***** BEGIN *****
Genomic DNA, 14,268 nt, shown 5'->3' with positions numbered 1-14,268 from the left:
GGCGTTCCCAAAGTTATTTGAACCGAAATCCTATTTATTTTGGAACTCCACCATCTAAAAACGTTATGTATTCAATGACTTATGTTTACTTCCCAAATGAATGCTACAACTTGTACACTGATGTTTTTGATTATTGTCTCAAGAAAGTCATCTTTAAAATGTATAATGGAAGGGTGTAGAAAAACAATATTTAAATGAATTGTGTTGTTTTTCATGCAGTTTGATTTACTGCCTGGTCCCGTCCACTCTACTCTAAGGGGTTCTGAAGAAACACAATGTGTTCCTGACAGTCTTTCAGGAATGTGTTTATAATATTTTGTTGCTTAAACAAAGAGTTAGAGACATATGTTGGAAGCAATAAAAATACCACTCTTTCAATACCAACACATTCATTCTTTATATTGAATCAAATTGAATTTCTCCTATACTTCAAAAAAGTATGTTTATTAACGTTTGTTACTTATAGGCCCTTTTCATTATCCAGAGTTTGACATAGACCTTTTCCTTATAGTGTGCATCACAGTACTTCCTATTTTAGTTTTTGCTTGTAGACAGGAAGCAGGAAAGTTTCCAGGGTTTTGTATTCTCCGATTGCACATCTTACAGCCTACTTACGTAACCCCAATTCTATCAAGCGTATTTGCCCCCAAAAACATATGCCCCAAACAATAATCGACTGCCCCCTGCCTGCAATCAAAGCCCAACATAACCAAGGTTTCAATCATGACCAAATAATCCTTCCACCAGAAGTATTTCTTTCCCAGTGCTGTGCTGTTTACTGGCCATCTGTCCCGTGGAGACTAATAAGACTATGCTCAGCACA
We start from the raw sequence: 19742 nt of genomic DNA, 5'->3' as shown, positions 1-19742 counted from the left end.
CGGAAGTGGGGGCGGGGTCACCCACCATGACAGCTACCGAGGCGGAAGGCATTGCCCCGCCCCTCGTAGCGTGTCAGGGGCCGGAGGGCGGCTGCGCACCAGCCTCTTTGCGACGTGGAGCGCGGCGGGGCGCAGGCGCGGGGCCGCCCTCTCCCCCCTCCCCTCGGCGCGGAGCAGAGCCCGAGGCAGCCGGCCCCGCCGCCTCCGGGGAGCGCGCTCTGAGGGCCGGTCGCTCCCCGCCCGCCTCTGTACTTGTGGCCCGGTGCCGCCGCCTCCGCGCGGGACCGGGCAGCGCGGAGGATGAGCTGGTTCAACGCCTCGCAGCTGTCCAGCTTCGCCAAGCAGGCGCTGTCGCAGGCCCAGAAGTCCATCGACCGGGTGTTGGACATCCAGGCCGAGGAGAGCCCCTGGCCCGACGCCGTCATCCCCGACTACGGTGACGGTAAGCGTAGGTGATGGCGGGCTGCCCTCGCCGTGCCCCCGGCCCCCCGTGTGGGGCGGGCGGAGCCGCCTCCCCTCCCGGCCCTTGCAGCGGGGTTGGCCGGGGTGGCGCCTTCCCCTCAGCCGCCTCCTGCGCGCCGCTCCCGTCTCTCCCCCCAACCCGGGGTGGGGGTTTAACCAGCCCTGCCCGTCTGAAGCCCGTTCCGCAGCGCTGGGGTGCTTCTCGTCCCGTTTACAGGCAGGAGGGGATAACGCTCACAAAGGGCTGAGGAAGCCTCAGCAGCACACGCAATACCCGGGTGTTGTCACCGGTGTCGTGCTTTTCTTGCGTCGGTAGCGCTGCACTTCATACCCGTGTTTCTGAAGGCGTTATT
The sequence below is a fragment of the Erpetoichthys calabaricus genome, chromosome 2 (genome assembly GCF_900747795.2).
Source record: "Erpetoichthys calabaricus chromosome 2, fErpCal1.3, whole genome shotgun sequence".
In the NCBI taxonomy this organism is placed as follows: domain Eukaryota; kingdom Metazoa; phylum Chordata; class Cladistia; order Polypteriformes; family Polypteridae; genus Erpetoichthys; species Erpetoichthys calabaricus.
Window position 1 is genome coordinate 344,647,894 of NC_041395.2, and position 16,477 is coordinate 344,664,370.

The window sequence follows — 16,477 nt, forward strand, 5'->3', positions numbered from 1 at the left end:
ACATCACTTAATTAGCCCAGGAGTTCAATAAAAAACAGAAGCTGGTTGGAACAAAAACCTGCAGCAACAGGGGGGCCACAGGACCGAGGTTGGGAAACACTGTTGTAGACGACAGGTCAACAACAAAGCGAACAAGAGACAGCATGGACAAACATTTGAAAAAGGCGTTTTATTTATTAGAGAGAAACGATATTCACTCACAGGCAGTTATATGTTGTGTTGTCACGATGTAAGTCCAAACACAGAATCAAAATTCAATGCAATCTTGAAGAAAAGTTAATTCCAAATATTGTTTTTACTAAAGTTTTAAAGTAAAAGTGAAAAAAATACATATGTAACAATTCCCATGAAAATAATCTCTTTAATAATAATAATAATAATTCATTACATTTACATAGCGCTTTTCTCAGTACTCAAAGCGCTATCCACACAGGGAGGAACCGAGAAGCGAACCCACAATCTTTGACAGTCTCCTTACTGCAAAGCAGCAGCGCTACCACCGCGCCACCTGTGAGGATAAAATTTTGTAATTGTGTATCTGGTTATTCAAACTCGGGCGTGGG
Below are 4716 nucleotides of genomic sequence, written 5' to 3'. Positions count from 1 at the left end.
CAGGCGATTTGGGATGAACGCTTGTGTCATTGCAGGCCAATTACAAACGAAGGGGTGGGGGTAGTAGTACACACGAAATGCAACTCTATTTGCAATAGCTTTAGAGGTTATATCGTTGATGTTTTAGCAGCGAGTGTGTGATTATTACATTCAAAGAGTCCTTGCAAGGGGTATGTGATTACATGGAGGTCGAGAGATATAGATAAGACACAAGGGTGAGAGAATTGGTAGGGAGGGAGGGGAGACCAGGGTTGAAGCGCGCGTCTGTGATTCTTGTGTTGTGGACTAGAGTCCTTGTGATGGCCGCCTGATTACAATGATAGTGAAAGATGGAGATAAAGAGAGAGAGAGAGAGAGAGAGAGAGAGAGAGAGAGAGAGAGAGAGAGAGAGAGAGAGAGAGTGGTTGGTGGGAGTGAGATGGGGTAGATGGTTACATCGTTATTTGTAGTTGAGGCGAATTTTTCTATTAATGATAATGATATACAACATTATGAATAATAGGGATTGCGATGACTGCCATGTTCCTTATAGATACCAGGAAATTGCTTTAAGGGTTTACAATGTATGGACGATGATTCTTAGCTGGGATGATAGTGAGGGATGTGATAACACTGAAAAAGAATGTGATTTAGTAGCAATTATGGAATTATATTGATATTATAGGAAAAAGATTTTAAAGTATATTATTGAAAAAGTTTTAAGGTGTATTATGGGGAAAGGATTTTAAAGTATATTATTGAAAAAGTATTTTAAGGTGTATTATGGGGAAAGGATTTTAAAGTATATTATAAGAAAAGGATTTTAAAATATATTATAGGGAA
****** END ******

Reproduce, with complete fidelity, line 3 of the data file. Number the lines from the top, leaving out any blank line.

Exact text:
We start from the raw sequence: 19742 nt of genomic DNA, 5'->3' as shown, positions 1-19742 counted from the left end.